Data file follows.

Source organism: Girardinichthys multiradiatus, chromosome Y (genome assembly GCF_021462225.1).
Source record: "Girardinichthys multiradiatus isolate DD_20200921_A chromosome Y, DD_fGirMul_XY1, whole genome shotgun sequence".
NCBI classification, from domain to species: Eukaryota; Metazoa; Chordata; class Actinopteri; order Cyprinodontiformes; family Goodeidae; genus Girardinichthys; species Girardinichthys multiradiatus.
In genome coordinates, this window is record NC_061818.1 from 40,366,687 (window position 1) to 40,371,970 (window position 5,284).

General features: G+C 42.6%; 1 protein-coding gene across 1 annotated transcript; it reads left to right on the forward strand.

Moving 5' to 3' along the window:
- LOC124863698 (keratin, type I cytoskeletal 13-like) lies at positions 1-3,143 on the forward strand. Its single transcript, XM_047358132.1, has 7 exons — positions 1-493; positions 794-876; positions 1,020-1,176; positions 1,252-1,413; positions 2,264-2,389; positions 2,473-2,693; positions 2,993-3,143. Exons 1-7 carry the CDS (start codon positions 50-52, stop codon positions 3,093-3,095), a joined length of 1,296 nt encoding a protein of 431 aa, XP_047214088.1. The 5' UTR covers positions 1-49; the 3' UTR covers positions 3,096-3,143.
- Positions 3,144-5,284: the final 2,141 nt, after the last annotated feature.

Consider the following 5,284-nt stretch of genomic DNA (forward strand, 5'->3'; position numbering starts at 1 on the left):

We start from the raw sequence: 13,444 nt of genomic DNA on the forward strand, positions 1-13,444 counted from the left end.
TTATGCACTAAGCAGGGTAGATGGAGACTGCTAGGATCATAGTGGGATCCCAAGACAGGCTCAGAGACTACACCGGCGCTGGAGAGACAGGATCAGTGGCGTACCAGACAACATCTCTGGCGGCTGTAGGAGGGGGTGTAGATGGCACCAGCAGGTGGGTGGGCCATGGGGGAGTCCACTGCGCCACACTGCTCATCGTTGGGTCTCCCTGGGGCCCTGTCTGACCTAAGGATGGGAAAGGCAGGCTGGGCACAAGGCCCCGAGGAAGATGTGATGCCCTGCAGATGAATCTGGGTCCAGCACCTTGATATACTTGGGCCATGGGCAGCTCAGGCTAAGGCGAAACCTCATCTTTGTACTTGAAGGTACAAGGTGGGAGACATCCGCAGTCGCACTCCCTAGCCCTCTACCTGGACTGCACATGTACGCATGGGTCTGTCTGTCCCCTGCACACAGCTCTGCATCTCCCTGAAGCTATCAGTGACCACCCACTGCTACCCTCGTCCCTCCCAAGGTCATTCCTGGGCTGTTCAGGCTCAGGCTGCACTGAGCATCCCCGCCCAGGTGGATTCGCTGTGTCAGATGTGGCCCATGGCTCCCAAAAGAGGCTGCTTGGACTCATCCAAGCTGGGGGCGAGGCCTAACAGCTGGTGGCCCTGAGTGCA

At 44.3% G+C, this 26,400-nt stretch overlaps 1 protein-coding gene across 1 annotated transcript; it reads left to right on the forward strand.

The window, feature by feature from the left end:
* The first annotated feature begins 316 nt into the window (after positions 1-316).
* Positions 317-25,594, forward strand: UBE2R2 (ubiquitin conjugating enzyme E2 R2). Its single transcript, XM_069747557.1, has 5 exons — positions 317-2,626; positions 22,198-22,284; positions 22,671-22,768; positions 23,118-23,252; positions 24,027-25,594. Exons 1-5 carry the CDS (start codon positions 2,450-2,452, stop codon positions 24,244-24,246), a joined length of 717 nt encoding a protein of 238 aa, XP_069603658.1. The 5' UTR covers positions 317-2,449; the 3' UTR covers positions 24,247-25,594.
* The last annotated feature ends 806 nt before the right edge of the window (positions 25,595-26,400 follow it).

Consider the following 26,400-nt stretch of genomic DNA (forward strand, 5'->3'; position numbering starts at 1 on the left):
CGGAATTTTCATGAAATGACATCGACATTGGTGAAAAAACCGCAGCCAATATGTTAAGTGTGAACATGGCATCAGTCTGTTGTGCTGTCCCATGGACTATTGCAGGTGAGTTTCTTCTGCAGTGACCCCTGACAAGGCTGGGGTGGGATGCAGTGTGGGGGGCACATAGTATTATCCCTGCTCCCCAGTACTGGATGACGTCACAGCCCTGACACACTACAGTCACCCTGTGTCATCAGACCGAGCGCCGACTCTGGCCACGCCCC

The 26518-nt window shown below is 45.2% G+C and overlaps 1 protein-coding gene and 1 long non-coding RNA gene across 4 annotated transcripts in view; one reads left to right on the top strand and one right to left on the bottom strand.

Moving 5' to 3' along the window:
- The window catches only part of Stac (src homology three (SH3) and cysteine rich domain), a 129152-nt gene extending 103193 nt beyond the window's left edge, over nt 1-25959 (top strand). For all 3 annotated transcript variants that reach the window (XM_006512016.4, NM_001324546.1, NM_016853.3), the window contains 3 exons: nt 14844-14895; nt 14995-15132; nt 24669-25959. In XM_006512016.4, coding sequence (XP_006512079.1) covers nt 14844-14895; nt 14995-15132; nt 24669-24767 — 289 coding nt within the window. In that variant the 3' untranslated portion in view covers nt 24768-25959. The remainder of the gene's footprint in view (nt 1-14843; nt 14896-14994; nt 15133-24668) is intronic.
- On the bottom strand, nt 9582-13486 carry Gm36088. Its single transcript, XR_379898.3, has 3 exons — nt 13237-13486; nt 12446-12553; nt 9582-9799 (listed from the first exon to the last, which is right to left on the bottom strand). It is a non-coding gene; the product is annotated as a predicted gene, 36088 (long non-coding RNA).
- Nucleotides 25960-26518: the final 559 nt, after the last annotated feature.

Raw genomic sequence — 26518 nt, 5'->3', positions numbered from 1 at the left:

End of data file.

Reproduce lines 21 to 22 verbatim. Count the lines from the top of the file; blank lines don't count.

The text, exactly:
- The window catches only part of Stac (src homology three (SH3) and cysteine rich domain), a 129152-nt gene extending 103193 nt beyond the window's left edge, over nt 1-25959 (top strand). For all 3 annotated transcript variants that reach the window (XM_006512016.4, NM_001324546.1, NM_016853.3), the window contains 3 exons: nt 14844-14895; nt 14995-15132; nt 24669-25959. In XM_006512016.4, coding sequence (XP_006512079.1) covers nt 14844-14895; nt 14995-15132; nt 24669-24767 — 289 coding nt within the window. In that variant the 3' untranslated portion in view covers nt 24768-25959. The remainder of the gene's footprint in view (nt 1-14843; nt 14896-14994; nt 15133-24668) is intronic.
- On the bottom strand, nt 9582-13486 carry Gm36088. Its single transcript, XR_379898.3, has 3 exons — nt 13237-13486; nt 12446-12553; nt 9582-9799 (listed from the first exon to the last, which is right to left on the bottom strand). It is a non-coding gene; the product is annotated as a predicted gene, 36088 (long non-coding RNA).